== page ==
What is a Type 3 supracondylar humerus fracture?

What is a Type 3 supracondylar humerus fracture?

Gartland originally described a classification for extension-type supracondylar humerus fractures, dividing them into three types: type I is non-displaced, type II is displaced with an intact posterior cortex, and type III is displaced without cortical contact [2, 5].

What is Gartland fracture?

In Gartland type I fractures, the anterior humeral line (yellow line) passes through the middle of the capitellum. These fractures may be difficult to see on plain x-ray. Suspect a fracture if anterior and/or posterior fat pad signs (arrows) are present (seen on lateral x-ray).

What is a supracondylar fracture?

Your child’s humerus is fractured (broken) near the elbow area, just above the joint. This is called a supracondylar (supra CON dy ler) humerus fracture. It is the most common type of elbow fracture and happens most often to children younger than 8 years old.

Is supracondylar fracture an emergency?

Displaced supracondylar fractures have been traditionally treated as surgical emergencies due to the risk of neurovascular complications or the belief that open reduction instead of closed reduction will be needed if surgery is delayed.

What is the treatment for a humerus fracture?

A humerus shaft fracture may be treated with or without surgery, depending on the fracture pattern and associated injuries (i.e., nerve injury or open fracture). A temporary splint extending from the shoulder to the forearm and holding the elbow bent at 90 degrees can be used for initial management of the fracture.

How do you treat a supracondylar fracture?

A supracondylar fracture is typically treated by putting a splint or cast around your elbow and then using a sling to keep it in position. Other treatments include ice and medications to relieve pain and swelling. Surgical or nonsurgical.

What is a closed fracture?

When a fracture happens, it’s classified as either open or closed: Open fracture (also called compound fracture): The bone pokes through the skin and can be seen, or a deep wound exposes the bone through the skin. Closed fracture (also called simple fracture). The bone is broken, but the skin is intact.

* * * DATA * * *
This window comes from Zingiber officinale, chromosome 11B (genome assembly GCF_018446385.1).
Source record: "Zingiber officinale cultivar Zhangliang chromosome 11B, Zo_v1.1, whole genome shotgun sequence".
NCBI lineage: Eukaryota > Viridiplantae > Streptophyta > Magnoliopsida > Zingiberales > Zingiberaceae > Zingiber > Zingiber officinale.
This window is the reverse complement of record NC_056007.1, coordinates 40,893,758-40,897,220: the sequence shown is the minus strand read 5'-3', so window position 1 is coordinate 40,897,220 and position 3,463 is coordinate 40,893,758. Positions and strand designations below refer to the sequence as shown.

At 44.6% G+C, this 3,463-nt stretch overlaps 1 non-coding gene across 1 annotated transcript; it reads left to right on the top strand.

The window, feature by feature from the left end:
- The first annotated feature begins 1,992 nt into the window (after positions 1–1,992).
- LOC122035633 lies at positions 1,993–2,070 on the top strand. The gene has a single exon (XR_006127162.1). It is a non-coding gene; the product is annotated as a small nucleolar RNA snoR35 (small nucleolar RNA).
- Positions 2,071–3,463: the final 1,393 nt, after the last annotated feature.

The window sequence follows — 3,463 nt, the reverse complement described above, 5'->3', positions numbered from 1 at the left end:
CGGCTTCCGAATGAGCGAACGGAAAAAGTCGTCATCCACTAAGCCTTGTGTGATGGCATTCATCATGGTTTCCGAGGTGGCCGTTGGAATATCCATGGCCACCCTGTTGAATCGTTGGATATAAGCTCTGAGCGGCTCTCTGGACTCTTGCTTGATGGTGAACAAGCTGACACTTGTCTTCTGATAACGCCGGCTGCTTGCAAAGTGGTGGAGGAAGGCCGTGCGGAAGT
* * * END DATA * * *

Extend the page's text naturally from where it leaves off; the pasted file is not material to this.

How long does a supracondylar fracture take to heal?

On average, fractures heal in six to eight weeks. Children usually heal faster than adults.

When does a supracondylar fracture need surgery?

Surgery is usually not necessary if the fracture is a type 1 or a milder type 2, and if there are no complications. A cast or a splint can be used to immobilize the joint and allow the natural healing process to begin. Sometimes a splint is used first to allow the swelling to go down, followed by a full cast.

How do you fix a supracondylar fracture?

Does a supracondylar fracture need surgery?

The fracture may be displaced (where the bones are out of alignment) or undisplaced. Displaced fractures may require surgery to put pins in the bones to hold them in place. A supracondylar elbow fracture will require cast and sling while the fracture heals. If surgery was required, the cast will be a full cast.

How do you sleep with a broken humerus?

Lay flat. Though it may be uncomfortable, try sleeping, as much as possible, in a seated/upright position. Lying flat may allow the bone to move and bend, even in a cast.

What is the Gartland classification for humerus fractures?

The Gartland classification is a commonly used system for evaluation and treatment of supracondylar humerus fractures in children. It has good interobserver and intraobserver reliability and Type III injuries are commonly associated with neurovascular injuries, where there should be heightened awareness.

Does Blount’s method work for Gartland Type III supracondylar fractures?

Hypothesis: Blount’s method produces good outcomes after more than 3 years when used to treat Gartland type III supracondylar fractures of the humerus.

What is the Gartland classification of supracondylar fractures?

The Gartland classification of supracondylar fractures of the humerus is based on the degree and direction of displacement, and the presence of intact cortex. It applies to extension supracondylar fractures rather than the rare flexion supracondylar fracture.

How is the fracture type described in a radiological report?

While the fracture type is not usually explicitly detailed in radiological reports, description of the fracture should include the degree and direction of displacement as well as whether the cortex is involved, e.g. none, buckle or break. Ultimately, the injury type determines treatment.